Sunday, July 22, 2012

Unbridled Enthusiasm

My daughter Lizzy is on a softball team that is on a softball team that is winning, which means they are still playing since this is all-star season in Little League.  People ask me if she's happy and I say yes, but in reality the parents' emotions are far more engaged in the win/loss equation.  The girls really have been happy just to be playing.

Milford Softball All-Stars winning sectionals
Photo by Stephen Ball
Have you been to a girls' softball game?  Or volleyball?  They're chanting sports because they're so team-oriented and the field (as opposed to soccer) is small enough that your chants have power.  It feels like a revival meeting sometimes with the calling out and answering, the girls all lined up against the backstop:   "Extra! Extra! Read all about it! Cally stole second and we're gonna shout it! CALLY STOLE SECOND! Noooo doubt about it..."  They dance in the infield, and smack their heels to denote the number of outs in the outfield. At the end of some games there's a pig pile on the pitchers' mound with both teams together.  It's a feel-good experience.

Now here's the caveat:  Lizzy's team has become more muted as they move up, and the chanting from the last game was largely from the parents, and it was borderline nasty.  Yelling at umps (our side).  A coach (their side) harassing his own pitcher with screaming aggressive chants of of "Dig Deep Claire!" and "You gotta want it, Claire!" and "Show 'em what you're made of, Claire!"  Dozens of times, over and over.  It was awful, actually.  I felt bad for Claire.  She's eleven years old.

The coaches of Lizzy's team are nearly perfect, which is a nice kind of cosmic justice--calm, caring, instructional, stern, smart.  They're also focused and hard-working and they've crafted this team of girls into their image and thus, less chanting over time as the stakes go up.  They're in the state championship series for their age group starting today and I don't expect a lot of noise by the girls, who have taken on a kind of warrior persona that's a bit daunting, actually.  No, now it's the parents gone wild, which isn't quite as much fun.  Always a devoted but lackadaisical spectator, I am no longer reading on the sidelines.  I jump up when Lizzy goes to the On-Deck circle in anxiety and excitement and leap and cheer if she gets a hit.  It can't be helped.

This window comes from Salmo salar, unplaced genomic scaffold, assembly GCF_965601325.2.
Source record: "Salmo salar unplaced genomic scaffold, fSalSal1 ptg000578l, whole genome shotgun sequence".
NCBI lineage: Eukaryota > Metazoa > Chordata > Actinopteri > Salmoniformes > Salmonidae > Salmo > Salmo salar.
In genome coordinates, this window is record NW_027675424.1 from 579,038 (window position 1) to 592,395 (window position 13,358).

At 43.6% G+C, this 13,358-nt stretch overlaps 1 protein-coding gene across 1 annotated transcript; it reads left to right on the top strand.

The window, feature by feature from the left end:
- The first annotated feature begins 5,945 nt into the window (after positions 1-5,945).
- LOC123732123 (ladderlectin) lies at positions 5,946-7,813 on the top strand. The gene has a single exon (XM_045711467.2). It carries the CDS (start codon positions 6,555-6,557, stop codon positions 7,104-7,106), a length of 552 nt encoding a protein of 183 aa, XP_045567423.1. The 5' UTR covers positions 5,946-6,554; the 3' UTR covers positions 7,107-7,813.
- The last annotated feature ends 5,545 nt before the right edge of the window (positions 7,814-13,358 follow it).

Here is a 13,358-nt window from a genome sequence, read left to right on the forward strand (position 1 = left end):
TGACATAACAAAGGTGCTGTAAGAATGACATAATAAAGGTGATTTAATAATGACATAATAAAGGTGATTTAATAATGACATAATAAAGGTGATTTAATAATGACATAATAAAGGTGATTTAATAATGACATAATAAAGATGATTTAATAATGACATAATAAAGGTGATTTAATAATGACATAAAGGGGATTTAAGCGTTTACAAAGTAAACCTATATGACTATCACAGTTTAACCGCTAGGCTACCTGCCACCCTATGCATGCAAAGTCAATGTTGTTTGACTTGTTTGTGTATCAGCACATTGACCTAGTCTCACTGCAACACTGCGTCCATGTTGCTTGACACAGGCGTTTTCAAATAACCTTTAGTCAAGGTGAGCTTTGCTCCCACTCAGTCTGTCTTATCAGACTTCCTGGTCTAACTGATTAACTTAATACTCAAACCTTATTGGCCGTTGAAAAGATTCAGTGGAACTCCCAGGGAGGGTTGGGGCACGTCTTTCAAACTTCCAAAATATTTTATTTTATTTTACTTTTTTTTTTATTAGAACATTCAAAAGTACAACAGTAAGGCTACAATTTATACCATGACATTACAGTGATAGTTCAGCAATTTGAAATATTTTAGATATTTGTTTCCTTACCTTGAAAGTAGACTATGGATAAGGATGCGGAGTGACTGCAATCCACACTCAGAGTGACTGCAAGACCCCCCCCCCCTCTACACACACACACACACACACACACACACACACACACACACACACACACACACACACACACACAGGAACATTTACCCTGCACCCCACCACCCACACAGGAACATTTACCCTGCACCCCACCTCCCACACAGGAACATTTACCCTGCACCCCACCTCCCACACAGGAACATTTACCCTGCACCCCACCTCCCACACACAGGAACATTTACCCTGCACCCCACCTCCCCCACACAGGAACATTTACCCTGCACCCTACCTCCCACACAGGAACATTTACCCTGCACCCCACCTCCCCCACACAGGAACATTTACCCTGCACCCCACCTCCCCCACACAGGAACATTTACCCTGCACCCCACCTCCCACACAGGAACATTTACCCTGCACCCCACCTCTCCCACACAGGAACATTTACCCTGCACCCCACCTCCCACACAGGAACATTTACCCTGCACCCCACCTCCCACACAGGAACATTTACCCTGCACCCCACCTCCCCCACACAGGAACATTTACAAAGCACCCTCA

If she could see me, which luckily she can't, she would give me not the adorable thumbs-up of a year ago, or even a big, beaming smile.  No, once she turned eleven on Memorial Day weekend, she turned into a pre-teen and they, apparently, quickly master cool disdain.  She gives me the Look, which says "please don't embarrass me further, mother" that I am still getting in nearly-lethal doses by her fifteen-year-old sister Ciara.  It's not quite fair that when one's baby crosses this Rubicon there's no compensation given.  In April we went on an awesome baseball road trip where she kissed me not only good night but good morning, and sometimes good afternoon.  That golden era, of age 8 to 10 (my mother remembers it as 8-12 and maybe there are remnants for awhile.  She crawled into bed with me last night) when kids think their parents are the be-all, end-all destination for good times and wisdom. After games now when I ask her questions rather than wanting to discuss it with me she just looks out the window, probably thinking of her coaches' words instead.  Sigh.

Saying Hello (or Good-bye) at Camp Horizons 
No, for my own fan base I'm going to have to go back to Camp Horizons.  They seem to be the epicenter for unbridled enthusiasm in my world.  When I brought Billy to camp in late June there were dozens (I kid you not) of campers and counselors screaming his name as we arrived, dancing and jumping and they had never met him.  I thought it remarkable that they could exude such joy out into the universe of strangers-to-be-friends.  The culture was so incredibly positive that it carried me through the next few days of calls about problems he was having at camp, all of which had the same competent, caring, upbeat tone.  He can't wait to go back in a couple of weeks and, frankly, neither can I.  They cheered my husband and I when we arrived to pick up Billy as well, which Mark of course had a comment about regarding their motivation to get Billy home but I accepted as the shout-out that I'm sure it was:  you're great.  I'll try my best to return the sentiment in the forum they prefer (matching funds for their all-year expansion and an air-conditioned dining hall). If you want a lift, look through their photo gallery:  http://www.horizonsct.org/photogallery/camp/2011/sum02/index.htm

Because joy is contagious and preserving it hard.

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